wastepanel’s Comma – Snooze Button – 1,000 for 1,000
David Wong @ John Dies at the End
“There was a period not unlike the half-waking moments between snooze alarms. A timeless, restless void that could have been a second and could have been ten thousands years. I felt air on my face, a rushing wind that pummeled me. I could not see, realized my eyes were closed, and pried them open. My vision immediately went blurry, air blowing the fluids from my eyeballs. I felt like I was falling. I focused my eyes and saw the ground, way down there, hundreds of feet. Lush green grass and tiny pale shapes that could have been people, little dots that seemed to grow almost imperceptibly.”
It’s amazing to me what this site has become since I joined in 2006. You see, back then, this site was a just another blip out there in a sea of other sites. It didn’t rule the landscape like it does now. No. It was a small number of individuals that were looking for a way to stay quit.
I posted once to this site in 2006, and that was on my Hall of Fame day. I knew all the guys from a similar site, and I had (stopped) beside them for 100 days so it wasn’t that big of a stretch to find myself over here celebrating with them. What I remember of this site started with this.
Shortly after achieving my “feat” of (stopping) for 100 days, I stopped posting. I didn’t fail right away. No. I was “quit” (or at least I thought I was)! Quitting, you see, is an all or nothing endeavor. If you want a glass a wine, you need to pour the water from your glass. Otherwise, you end up with a watered down concoction that looks like wine, but tastes like water. I (stopped) for a comma’s time, and I failed hardcore in 2009.
I thought I was drinking wine, and didn’t even realize the lack of taste until my cup was clear.
The aftermath was a blur.
Before I knew it, I was back to using all the time. Hell, it got so bad this time that I began sleeping with plugs in my mouth at night. I ballooned up in weight, and I blamed life’s problems on the forces surrounding me. I lacked control of myself, and I blamed everybody and everything for it.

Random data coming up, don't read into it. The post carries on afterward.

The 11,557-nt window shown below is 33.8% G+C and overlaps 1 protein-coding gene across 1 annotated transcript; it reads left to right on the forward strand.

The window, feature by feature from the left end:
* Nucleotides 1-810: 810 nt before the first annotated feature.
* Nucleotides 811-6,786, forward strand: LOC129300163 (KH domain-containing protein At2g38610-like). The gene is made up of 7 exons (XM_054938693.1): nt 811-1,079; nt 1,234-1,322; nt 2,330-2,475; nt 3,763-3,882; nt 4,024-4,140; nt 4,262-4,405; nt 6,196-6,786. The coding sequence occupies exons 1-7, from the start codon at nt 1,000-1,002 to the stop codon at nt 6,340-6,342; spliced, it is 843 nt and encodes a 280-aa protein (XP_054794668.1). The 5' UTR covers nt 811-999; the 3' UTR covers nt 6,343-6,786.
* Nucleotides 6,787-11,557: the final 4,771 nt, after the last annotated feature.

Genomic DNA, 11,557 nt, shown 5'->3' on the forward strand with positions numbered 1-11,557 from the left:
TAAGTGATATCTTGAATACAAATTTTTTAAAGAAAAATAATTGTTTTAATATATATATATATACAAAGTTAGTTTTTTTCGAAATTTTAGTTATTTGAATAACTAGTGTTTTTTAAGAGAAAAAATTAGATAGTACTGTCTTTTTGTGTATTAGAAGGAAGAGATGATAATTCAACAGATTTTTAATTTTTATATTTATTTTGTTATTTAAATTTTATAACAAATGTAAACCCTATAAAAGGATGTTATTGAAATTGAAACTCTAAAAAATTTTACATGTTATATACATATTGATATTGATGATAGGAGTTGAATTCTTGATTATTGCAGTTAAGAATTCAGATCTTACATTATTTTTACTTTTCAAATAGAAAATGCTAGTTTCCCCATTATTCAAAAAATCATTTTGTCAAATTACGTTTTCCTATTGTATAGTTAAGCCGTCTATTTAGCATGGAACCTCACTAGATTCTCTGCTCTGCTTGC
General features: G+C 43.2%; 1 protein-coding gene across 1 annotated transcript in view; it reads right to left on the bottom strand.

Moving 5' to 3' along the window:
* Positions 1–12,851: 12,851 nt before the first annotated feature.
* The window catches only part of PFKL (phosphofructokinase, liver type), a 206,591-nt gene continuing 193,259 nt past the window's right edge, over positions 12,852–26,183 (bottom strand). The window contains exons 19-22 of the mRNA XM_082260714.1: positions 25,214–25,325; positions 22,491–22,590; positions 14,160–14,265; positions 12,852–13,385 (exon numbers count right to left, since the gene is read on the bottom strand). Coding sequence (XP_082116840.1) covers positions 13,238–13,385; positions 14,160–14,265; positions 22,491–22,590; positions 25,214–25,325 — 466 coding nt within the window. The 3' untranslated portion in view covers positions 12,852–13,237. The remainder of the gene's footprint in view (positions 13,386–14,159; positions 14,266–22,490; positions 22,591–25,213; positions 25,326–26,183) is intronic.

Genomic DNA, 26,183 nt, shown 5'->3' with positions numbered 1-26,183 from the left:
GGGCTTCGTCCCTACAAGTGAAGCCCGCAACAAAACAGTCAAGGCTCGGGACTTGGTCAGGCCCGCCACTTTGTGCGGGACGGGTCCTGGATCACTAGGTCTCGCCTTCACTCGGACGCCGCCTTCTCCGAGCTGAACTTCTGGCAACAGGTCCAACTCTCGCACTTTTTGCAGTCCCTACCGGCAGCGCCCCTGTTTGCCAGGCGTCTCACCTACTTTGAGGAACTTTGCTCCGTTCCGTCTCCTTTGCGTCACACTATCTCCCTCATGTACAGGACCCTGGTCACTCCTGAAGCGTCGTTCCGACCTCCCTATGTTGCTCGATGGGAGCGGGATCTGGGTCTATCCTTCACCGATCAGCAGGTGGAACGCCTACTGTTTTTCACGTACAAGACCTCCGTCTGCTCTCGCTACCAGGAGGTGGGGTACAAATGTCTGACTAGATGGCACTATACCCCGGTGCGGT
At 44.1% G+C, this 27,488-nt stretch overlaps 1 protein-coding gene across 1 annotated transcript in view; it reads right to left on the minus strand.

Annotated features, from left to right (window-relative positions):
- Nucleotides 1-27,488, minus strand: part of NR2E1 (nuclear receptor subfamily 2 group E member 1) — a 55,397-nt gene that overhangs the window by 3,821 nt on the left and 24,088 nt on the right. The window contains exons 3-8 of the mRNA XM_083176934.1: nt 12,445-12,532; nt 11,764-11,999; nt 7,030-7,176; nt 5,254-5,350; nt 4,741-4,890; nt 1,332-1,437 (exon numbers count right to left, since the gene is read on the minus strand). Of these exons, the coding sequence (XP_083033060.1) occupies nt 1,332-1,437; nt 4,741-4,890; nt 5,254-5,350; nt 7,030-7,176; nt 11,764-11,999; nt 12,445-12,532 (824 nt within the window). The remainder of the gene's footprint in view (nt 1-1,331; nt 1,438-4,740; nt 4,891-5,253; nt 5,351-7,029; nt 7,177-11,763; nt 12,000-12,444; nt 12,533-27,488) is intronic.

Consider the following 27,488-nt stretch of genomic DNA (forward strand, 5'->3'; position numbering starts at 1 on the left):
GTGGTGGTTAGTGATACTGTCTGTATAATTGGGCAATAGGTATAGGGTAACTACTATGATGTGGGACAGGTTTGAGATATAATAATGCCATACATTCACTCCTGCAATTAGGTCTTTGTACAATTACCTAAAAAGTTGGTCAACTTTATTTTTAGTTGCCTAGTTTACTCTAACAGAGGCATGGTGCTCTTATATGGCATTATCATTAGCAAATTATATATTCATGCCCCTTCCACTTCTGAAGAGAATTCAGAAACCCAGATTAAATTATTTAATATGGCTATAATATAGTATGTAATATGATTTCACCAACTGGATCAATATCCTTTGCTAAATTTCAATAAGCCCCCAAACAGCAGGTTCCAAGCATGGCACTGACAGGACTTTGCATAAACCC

Well, everybody but me that is…
I came here on June 29, 2011 looking for somebody to give me the ok to be a failure. I wanted them to say that years of nicotine use had ruined my brain’s chemistry and that it was ok to use the drug to cope. I didn’t want to lose my precious drug.
I found none of that here. Instead, I found men reaching out their hands to help me. It felt like I was being judged at first, but I’m a stubborn ass and there was no way I was proving these guys right. I quit that day, and I didn’t even do it because of the vets. I did it to spite them. In the coming days, I clung to my brothers in this battle. Eafman (who celebrates his comma in a few days) was the first person to offer me his number and has been a saving grace in my quit. Colonel No Cope was a boisterous man that I initially stayed clear of. I was hung out to dry defending both Moe (comma in a few days) and TeamKeoki as they returned to the site and I defended them. My brothers…my inner core of quit was built in these first few days with these fine gentlemen. Later, I leaned more and more on my brother Luby (comma in a couple weeks). Most are still posting.
Loot took quite an interest in my return, and I believe I rewarded his pointed jabs with a PM that simply said “Fuck you” (Sorry dude. You’ve been one of my greatest guides here.). I thought it was hilarious that these men (these 3 ballers) celebrating just over 100 days quit knew what it was like to be quit for the long term. (It turns out they did. Quitting isn’t about what you have accomplished. It’s what you are doing right now.) Vets tore my group to pieces, and vets applauded us.
As time passed, the drama level fell. We settled into a groove and began helping others on the site. It was during this time that I learned a very important lesson about this site: We don’t just learn from those in front of us. We are part of a pack; We move as one. Interacting with many groups (February 2012, April 2012, along with countless others) has shown me what I couldn’t see with my own group due to my fogginess. They have shown me that there is process and normalcy to becoming quit (No matter how out of control it feels.). There will be sudden flailing. There will be depressions and there will be peaks. Loved ones will fall showing off, and some will choose not to keep up. I can’t control the pack. I am part of it. I can, however, direct the pack and I can adhere to its will. I can only control myself and my actions.
After sleeping my way through life, my morning alarm went off in 2006. I hit the snooze button, and I faded back into sleep. I awoke in 2011 and was pulled out of bed with a start by this site. It wasn’t the easiest to get moving, but once I did, I was glad. This quit has been phenomenal, and I wouldn’t change it for anything. I thank you all. Without you, I am not here today. I’m quit. Period.
Learn from the past.
Quit for today.
Plan for the future.
I have over 100 numbers stored in my telephone, and I expect all of you to call me if you see me fade.
1,000 for 1,000 (Scoreboard)
NOTE: This piece written by KillTheCan.org forum member wastepanel